The other day I got “the call.”  “The call” usually comes late in the day, and frequently on a Friday.  It’s when someone has been working at a problem all day, or all week, realizes they are running out of time, and in a last ditch effort at a resolution they ask for a network admin to take a packet trace.  And I’m the person that frequently gets “the call.”

This time it was an application which picks up files from a server, the application was locking up, and the people troubleshooting it explained that this is frequently a sign that there was a delay in picking up the files (this application was said to be super time-sensitive).  Server admins had found nothing wrong on the file server.  I was asked to see if there was anything causing network-based latency, or if I could at least see something in the trace that might account for the issue.

I have to admit that I did not approach this problem with any enthusiasm.  I have a life.  I do not like getting called at 3:00PM to start a multi-hour troubleshooting session on something this vague.  But it’s part of the job, these were my customers, and apparently nobody else was making any headway (including the vendor of the application, who had been called in to work on it).

Now despite being pretty good with the sniffer - and sometimes enjoying the challenge - I know that it can be a hard way to get to the root of a problem, so I made an effort to do things the easier way.  I asked the usual questions - when did the problem start, did something change, could I get a more technically accurate description of the problem, etc.  I looked at the basics - located and checked for errors on the switch ports of the file server and application system and so forth.  And then, reluctantly, I fired up the sniffer and got started.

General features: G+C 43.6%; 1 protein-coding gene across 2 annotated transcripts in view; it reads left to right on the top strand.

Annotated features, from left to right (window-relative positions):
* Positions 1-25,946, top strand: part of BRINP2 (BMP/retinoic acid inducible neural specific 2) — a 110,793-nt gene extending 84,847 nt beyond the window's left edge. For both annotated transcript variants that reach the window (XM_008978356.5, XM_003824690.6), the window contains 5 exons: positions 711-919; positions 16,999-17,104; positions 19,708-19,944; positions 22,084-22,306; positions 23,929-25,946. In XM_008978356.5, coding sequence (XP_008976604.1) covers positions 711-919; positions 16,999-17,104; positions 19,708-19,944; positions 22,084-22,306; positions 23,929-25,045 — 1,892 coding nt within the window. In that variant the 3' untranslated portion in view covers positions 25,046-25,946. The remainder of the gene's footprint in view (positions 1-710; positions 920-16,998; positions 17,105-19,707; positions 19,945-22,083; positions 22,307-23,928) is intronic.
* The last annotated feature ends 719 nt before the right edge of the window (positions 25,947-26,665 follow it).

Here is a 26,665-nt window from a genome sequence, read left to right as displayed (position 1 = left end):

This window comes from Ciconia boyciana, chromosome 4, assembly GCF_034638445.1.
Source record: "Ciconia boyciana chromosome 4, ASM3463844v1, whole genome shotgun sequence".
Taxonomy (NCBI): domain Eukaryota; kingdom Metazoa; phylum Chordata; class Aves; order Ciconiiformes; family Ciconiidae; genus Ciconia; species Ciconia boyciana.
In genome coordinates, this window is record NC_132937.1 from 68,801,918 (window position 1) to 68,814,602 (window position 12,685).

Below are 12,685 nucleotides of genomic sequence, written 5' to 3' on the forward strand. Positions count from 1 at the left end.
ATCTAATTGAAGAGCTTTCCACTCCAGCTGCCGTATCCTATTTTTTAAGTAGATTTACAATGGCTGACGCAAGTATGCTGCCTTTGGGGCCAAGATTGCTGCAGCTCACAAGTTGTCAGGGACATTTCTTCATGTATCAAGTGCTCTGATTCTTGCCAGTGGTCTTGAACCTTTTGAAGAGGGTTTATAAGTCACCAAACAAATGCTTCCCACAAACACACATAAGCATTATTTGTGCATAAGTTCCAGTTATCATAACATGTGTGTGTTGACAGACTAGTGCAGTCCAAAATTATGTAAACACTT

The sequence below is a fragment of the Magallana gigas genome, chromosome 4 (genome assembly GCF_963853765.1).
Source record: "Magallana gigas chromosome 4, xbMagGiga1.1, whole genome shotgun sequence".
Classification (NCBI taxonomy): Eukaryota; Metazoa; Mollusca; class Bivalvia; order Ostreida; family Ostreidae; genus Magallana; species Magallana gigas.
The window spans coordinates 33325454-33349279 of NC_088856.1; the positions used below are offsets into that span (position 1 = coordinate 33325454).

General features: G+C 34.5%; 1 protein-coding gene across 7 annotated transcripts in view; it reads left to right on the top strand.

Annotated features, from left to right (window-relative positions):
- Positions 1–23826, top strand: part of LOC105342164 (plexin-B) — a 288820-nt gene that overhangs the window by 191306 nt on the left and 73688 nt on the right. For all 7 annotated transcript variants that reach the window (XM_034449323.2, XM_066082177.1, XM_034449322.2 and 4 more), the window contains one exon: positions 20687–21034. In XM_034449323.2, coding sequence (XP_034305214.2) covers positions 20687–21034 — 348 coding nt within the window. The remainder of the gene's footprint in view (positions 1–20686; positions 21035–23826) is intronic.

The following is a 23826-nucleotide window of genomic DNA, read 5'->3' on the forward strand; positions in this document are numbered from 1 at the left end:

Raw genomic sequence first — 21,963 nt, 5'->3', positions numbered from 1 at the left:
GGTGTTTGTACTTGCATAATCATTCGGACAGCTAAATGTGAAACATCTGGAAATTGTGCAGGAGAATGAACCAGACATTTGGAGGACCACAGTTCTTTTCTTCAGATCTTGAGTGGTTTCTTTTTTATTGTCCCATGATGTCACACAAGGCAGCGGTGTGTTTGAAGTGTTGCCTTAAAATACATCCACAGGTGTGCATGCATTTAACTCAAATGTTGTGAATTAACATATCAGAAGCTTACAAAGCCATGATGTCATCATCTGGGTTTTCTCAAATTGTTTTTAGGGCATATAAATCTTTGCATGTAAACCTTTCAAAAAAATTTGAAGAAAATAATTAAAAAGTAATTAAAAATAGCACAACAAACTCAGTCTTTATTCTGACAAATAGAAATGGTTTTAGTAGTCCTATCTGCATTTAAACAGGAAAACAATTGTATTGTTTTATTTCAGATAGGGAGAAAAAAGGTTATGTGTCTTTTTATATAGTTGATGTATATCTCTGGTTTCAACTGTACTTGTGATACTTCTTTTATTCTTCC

About an hour into the session, one of my teammates came up to watch, and he asked the obvious question - “Do you really think you’re going to find the problem by looking at the packet contents?”  He was, in essence, asking me if I was trying to squeeze blood from a turnip.  And honestly I did not know how to answer him.

It’s something I’ve thought about often over the years.  I am very interested in troubleshooting - the thought processes that go into it, the practice of it, the techniques that are used.  I think that the act of trying to reverse-engineer an application by staring at the sniffer until it feels like my head is bleeding is a really hard way to do things.  But while I have not come up with a lot of amazing answers to those questions, I have learned one thing:

I can’t solve a problem if I don’t try.

There are a lot of times it feels like I’m squeezing a turnip.  But the truth is I don’t know what I’m squeezing.  It’s like sticking my hand in a bag and grabbing something, and squeezing it, and after a long time I get some blood out of it - in which case I find that it wasn’t a turnip.  And sometimes I get nothing but a turnip guts.